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Phys Rev Lett. 2003 Dec 12;91(24):247405. Epub 2003 Dec 11.

Self-organized nanogratings in glass irradiated by ultrashort light pulses.

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R&D Center Kagoshima, Kyocera Corporation, Kagoshima, Kokubu 899-4312, Japan.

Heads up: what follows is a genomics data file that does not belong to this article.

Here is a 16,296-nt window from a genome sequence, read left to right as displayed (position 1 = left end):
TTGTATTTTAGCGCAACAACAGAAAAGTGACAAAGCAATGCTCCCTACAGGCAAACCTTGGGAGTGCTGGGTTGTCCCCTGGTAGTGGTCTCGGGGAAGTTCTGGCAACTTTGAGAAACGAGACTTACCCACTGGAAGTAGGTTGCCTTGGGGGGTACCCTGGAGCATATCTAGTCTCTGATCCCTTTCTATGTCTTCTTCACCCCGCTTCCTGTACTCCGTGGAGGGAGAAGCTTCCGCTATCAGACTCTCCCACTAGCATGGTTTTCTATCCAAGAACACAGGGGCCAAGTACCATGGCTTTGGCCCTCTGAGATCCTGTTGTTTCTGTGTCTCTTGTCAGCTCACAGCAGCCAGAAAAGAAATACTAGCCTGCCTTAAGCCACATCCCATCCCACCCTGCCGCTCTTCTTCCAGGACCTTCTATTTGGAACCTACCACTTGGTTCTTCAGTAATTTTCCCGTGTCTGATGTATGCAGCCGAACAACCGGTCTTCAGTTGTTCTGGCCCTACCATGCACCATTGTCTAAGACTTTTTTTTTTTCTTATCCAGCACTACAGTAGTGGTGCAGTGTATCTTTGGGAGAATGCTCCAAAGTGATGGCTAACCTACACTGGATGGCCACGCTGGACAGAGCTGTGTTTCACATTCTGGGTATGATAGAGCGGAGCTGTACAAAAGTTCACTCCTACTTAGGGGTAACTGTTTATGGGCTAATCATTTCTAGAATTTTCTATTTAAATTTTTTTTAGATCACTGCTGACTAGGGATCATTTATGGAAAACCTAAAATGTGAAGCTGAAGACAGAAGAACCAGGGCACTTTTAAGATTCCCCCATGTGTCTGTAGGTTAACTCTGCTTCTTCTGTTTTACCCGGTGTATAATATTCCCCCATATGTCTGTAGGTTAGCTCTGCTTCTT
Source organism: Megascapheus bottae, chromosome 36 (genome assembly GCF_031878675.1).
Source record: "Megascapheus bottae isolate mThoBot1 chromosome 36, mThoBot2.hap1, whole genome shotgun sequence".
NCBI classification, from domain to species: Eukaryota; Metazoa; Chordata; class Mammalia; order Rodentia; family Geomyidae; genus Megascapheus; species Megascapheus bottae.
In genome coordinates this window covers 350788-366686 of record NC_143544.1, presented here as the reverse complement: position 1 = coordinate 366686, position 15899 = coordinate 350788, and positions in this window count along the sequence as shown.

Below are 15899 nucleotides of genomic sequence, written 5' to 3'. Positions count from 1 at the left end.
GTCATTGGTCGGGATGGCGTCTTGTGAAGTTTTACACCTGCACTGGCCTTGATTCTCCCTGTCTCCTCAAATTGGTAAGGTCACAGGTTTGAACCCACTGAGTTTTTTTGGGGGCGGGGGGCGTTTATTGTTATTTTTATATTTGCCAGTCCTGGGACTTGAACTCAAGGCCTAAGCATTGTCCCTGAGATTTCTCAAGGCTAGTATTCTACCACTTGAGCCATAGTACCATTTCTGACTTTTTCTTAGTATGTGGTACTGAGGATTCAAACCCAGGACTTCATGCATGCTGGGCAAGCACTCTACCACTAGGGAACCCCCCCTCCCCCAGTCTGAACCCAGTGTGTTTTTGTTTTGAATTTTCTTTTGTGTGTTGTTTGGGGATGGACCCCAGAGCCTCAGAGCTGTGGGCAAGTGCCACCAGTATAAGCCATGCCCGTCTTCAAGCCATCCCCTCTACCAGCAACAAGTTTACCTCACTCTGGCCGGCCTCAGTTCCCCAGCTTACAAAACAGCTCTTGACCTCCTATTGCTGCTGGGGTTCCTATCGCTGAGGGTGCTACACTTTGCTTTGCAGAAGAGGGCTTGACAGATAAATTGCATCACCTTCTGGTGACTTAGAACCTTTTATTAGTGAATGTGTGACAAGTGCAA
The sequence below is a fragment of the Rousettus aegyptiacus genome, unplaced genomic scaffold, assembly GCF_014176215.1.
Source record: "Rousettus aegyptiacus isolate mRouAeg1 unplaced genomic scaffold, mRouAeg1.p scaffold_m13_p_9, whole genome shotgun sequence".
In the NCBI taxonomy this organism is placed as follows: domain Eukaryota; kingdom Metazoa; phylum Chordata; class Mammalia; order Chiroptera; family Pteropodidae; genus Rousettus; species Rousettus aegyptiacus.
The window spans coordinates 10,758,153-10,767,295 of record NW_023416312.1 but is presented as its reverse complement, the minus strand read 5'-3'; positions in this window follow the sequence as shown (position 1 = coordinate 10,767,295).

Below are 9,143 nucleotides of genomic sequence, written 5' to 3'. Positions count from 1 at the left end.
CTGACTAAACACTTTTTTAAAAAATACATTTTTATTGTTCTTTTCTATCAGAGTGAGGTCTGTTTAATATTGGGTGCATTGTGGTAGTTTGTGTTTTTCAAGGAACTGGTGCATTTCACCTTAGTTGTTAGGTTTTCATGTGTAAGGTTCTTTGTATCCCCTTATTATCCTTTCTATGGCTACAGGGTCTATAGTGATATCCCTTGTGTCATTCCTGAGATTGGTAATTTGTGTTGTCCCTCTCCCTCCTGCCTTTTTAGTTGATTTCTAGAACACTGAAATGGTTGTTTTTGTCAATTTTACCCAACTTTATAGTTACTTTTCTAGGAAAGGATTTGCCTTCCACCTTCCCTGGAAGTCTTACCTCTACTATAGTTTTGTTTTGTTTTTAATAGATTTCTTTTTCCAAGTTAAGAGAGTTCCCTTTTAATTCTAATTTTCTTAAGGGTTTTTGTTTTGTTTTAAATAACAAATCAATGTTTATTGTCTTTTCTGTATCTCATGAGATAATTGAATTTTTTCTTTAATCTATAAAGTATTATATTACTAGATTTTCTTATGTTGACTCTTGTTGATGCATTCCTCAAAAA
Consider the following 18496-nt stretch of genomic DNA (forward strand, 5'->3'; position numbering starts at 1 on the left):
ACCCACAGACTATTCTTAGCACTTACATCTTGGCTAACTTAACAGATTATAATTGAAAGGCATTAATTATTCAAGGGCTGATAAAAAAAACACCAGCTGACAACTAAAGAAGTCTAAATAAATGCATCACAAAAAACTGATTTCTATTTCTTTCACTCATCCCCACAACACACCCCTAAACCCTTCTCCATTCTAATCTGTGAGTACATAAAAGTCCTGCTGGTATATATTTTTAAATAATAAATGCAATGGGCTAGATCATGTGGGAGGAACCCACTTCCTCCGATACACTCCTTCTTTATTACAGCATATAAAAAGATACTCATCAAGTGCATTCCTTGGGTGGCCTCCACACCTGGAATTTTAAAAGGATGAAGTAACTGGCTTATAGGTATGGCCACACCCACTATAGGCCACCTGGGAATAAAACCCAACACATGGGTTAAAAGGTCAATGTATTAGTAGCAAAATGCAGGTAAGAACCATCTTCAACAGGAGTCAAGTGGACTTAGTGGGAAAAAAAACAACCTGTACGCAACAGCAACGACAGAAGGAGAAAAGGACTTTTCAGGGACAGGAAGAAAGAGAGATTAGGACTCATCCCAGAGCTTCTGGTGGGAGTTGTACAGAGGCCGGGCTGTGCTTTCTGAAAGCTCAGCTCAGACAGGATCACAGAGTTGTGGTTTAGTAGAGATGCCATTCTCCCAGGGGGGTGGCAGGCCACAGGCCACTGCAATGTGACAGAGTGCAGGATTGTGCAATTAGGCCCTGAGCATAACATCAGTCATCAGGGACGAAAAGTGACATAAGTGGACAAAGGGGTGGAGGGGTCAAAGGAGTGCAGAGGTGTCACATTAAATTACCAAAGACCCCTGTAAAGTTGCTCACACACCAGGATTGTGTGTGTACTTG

Periodic nanostructures are observed inside silica glass after irradiation by a focused beam of a femtosecond Ti:sapphire laser. Backscattering electron images of the irradiated spot reveal a periodic structure of stripelike regions of approximately 20 nm width with a low oxygen concentration, which are aligned perpendicular to the laser polarization direction. These are the smallest embedded structures ever created by light. The period of self-organized grating structures can be controlled from approximately 140 to 320 nm by the pulse energy and the number of irradiated pulses. The phenomenon is interpreted in terms of interference between the incident light field and the electric field of the bulk electron plasma wave, resulting in the periodic modulation of electron plasma concentration and the structural changes in glass.

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